“The poet did not write ‘Agamemnon, Parthenon, Taramasalata’ but in Oedipussy it is intoned as a choric reminder that Greek tragedy developed from the earlier satyr plays whose revels and antics are right up there with Spymonkey’s use of song and physical theatre.”
Dangle an adapted classic in front of a critic and you invite trouble. So it was fun to hear Spymonkey open Oedipussy with a swipe at a hostile review of their Moby Dick (Edinburgh, February 2010). The boot went onto the other, platformed, foot with wicked intent and not a little of the ensemble playing that would follow.
Oedipus has swollen feet, of course, which is not surprising as they are ‘pinned’ here using a cordless drill. Just one of the modern tools – add a unicycle, saxophone(s) and radio mic – that this production uses to ‘build up a dazzling mockery of delight’. The poet did not write ‘Agamemnon, Parthenon, Taramasalata’ but in Oedipussy it is intoned as a choric reminder that Greek tragedy developed from the earlier satyr plays whose revels and antics are right up there with Spymonkey’s use of song and physical theatre. ‘Woman-breasted Fate’ has her naked moment on stage as a wardrobe accident but otherwise the action is more ‘hot, hard, and in your face’ than anything stylised or reflective.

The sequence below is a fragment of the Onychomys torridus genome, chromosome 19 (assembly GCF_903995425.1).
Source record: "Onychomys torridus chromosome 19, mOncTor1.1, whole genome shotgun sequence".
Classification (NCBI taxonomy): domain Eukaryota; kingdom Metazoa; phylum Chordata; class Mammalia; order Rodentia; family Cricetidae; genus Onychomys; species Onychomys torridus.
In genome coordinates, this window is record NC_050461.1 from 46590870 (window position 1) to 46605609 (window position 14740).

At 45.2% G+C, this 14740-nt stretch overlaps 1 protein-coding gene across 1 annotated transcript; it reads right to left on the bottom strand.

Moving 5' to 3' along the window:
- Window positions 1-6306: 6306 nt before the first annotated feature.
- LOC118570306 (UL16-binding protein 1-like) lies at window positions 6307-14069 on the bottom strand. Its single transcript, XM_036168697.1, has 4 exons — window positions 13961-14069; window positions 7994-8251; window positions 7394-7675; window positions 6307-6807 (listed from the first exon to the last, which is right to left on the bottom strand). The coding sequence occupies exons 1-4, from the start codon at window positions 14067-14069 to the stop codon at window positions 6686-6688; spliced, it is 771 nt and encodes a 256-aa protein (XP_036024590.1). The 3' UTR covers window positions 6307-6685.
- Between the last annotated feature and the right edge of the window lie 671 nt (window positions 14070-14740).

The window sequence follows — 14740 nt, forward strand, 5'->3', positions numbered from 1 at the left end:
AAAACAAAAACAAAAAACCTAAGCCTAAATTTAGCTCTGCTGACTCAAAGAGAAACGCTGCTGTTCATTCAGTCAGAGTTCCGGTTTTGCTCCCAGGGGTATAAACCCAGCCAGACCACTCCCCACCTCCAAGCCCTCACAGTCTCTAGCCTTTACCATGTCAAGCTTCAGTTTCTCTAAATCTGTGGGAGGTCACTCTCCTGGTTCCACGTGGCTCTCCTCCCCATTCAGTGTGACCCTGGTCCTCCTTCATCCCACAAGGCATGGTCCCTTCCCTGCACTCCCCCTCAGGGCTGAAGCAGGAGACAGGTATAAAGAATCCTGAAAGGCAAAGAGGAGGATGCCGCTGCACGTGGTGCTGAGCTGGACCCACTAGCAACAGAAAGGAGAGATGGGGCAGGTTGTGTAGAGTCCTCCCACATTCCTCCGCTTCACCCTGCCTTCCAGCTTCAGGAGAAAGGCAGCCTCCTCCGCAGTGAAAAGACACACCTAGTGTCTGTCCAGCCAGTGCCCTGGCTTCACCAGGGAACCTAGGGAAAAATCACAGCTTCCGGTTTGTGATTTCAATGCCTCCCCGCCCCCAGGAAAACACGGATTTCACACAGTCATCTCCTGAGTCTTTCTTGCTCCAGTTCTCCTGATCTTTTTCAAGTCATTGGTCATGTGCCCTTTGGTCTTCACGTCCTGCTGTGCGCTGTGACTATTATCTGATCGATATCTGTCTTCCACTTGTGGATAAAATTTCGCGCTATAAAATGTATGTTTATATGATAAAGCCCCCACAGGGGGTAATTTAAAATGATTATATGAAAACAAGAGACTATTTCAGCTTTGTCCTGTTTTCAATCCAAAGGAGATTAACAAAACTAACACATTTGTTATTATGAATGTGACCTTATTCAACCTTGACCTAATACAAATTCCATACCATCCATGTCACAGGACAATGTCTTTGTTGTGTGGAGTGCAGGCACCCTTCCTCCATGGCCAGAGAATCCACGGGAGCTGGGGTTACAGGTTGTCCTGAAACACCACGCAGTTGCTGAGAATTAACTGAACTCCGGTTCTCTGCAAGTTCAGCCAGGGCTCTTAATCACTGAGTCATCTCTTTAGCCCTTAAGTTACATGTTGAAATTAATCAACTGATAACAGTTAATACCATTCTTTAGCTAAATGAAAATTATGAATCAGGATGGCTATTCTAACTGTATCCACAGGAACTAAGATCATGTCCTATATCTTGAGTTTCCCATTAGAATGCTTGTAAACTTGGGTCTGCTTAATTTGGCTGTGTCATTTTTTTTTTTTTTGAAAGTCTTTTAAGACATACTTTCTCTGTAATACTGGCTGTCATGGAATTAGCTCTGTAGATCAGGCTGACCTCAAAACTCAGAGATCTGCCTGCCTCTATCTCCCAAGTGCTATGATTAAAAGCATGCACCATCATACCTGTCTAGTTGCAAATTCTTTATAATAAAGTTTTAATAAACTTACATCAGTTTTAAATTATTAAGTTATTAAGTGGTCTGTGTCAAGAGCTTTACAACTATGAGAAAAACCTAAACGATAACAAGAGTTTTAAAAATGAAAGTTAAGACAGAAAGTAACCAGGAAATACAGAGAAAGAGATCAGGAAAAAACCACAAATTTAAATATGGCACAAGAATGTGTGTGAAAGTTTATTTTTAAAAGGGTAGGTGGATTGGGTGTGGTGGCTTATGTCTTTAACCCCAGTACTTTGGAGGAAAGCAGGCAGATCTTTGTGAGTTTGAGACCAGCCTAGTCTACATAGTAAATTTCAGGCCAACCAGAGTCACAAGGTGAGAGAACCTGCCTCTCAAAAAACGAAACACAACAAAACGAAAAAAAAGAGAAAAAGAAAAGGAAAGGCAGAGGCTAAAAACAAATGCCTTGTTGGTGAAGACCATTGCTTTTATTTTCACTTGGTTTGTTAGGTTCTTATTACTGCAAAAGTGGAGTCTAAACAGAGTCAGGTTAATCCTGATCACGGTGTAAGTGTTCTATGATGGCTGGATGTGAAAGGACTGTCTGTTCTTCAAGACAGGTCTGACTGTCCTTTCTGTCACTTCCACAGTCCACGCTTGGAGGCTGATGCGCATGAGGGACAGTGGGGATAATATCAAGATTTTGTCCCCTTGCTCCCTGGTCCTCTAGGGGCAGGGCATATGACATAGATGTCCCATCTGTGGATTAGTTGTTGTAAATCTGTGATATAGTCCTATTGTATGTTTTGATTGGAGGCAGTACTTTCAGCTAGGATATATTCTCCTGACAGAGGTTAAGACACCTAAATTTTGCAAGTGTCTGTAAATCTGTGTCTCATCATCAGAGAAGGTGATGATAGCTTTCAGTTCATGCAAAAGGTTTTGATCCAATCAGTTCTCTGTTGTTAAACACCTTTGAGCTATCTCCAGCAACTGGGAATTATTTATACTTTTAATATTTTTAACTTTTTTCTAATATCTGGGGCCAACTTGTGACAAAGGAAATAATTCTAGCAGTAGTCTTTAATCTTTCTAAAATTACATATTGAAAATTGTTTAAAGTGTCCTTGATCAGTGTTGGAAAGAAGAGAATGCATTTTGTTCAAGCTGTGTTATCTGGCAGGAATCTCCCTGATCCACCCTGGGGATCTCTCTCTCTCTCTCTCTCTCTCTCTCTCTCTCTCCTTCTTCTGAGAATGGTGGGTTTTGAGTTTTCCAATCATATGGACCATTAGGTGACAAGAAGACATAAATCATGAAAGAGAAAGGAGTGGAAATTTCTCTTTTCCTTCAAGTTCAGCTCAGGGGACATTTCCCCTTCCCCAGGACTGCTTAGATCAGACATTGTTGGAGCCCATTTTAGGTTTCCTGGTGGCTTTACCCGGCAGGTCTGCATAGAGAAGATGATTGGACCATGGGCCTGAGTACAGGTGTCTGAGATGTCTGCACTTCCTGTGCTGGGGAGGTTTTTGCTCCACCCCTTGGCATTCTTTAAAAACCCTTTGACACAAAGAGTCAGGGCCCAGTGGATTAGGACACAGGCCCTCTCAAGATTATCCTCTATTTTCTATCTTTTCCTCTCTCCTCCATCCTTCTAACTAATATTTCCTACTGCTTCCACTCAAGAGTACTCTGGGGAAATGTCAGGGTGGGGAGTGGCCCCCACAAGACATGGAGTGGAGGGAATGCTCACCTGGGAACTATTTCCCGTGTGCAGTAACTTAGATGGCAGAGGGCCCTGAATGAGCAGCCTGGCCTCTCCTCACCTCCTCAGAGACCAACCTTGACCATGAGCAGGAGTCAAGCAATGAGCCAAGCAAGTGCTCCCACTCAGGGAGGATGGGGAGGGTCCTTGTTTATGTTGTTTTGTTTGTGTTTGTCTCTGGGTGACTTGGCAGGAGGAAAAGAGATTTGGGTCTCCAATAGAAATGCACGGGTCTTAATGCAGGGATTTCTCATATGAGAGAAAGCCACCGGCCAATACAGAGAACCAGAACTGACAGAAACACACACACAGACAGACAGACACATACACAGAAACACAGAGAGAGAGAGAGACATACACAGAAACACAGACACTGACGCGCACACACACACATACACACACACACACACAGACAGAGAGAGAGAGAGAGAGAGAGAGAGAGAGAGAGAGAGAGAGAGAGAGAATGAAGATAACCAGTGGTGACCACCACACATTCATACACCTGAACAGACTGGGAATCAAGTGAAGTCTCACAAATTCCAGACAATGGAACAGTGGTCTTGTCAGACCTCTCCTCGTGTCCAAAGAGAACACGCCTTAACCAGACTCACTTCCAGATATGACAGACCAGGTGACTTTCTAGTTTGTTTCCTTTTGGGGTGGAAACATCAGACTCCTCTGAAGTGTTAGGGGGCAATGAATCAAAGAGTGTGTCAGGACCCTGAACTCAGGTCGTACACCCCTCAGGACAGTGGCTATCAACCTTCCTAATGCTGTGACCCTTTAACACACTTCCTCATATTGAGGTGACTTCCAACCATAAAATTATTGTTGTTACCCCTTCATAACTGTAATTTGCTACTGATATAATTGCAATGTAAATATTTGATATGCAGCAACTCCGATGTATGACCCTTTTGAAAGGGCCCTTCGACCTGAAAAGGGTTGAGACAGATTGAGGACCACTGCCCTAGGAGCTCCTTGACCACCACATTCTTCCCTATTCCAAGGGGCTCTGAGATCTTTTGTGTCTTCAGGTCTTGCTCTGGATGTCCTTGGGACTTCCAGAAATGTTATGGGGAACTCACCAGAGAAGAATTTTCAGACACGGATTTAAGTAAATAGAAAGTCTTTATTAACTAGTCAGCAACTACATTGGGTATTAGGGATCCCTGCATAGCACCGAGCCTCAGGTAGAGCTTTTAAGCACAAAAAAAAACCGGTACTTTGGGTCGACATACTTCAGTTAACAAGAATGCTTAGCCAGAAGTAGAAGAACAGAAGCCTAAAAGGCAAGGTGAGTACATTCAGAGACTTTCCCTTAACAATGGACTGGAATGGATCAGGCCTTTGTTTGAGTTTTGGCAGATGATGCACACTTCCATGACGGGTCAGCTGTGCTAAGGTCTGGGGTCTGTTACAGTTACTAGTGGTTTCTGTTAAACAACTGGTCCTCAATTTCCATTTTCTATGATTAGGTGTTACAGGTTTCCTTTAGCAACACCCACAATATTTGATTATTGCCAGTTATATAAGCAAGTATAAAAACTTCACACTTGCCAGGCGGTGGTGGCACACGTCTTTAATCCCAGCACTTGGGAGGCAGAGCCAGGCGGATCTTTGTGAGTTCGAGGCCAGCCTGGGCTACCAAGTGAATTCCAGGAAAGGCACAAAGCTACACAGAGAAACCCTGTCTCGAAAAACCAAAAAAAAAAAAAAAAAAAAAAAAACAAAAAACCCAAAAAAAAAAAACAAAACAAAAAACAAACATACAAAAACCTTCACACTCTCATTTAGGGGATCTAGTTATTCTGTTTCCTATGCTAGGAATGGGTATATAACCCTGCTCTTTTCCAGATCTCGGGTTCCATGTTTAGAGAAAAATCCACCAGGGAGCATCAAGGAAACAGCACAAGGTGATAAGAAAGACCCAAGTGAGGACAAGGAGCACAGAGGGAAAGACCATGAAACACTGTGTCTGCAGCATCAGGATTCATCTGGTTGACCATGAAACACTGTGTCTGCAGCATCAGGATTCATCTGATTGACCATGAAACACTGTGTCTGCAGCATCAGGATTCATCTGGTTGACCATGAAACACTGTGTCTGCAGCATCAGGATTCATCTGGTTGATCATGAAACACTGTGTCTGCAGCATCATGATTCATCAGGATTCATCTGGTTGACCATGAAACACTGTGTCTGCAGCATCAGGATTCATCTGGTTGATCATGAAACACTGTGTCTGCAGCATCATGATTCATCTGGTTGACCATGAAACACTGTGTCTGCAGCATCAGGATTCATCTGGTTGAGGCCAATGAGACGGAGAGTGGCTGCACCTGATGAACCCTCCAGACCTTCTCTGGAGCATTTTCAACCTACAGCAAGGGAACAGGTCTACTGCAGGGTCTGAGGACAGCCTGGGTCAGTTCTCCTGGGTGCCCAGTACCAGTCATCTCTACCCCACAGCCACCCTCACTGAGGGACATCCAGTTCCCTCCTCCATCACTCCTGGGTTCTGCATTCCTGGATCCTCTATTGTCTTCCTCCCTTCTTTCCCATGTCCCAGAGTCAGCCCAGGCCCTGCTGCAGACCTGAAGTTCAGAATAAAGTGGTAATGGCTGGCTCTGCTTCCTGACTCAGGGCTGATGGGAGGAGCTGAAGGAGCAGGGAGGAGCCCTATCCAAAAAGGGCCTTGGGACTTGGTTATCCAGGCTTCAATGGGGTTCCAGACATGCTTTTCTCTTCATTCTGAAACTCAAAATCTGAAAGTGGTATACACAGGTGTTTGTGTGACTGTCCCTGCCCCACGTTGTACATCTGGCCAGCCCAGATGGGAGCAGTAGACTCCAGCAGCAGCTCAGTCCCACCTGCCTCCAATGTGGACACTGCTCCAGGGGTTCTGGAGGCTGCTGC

That said, ‘It’s not bloody panto’ either, as Jocasta (Petra Massey) would have the audience realise. The oracle may be hilariously represented by ballooned eyeballs – plus a red nose in a later manifestation – but the episodes are all here, from the infant Oedipus on Mount Kithairon to Jocasta’s suicide.
It is a post-modern piece though, if you allow 007 a mythic quality. Characters deconstruct as the four actors protest – along with Oedipus – that ‘this is the [real] me’: Petra Massey has problems with her feet and cannot have children; Aitor Basauri says he is not fat and tries out as a stand-up comic and Stephan Kreiss (Oedipus), at 51, needs pain relief from wild acting, and longs to go home to a more ordered Germany.
The Chorus (Park) does its job, singly, with a broken column on his head, and it seems is forever twirling in time as his robes wrap and unwrap around the white, ingeniously available set. Park is also Tiresias the blind prophet who has a remarkable turn as ‘a very bad David Bowie’ with outrageous pink cans on his head. Those costumes do stand out. They are colourful and outrageous, much more ‘Barbarella’(1968) than ‘Atlantis’ (2013).
Nevertheless, blood splatters and streams onto the stage and there are drum rolls to accompany the Eels’ ‘It’s a Motherf-’ – and, whilst the poetry is long gone, Oedipussy has its own tragic face. The production finally plays out to ‘Nobody does it better’, which is fair enough.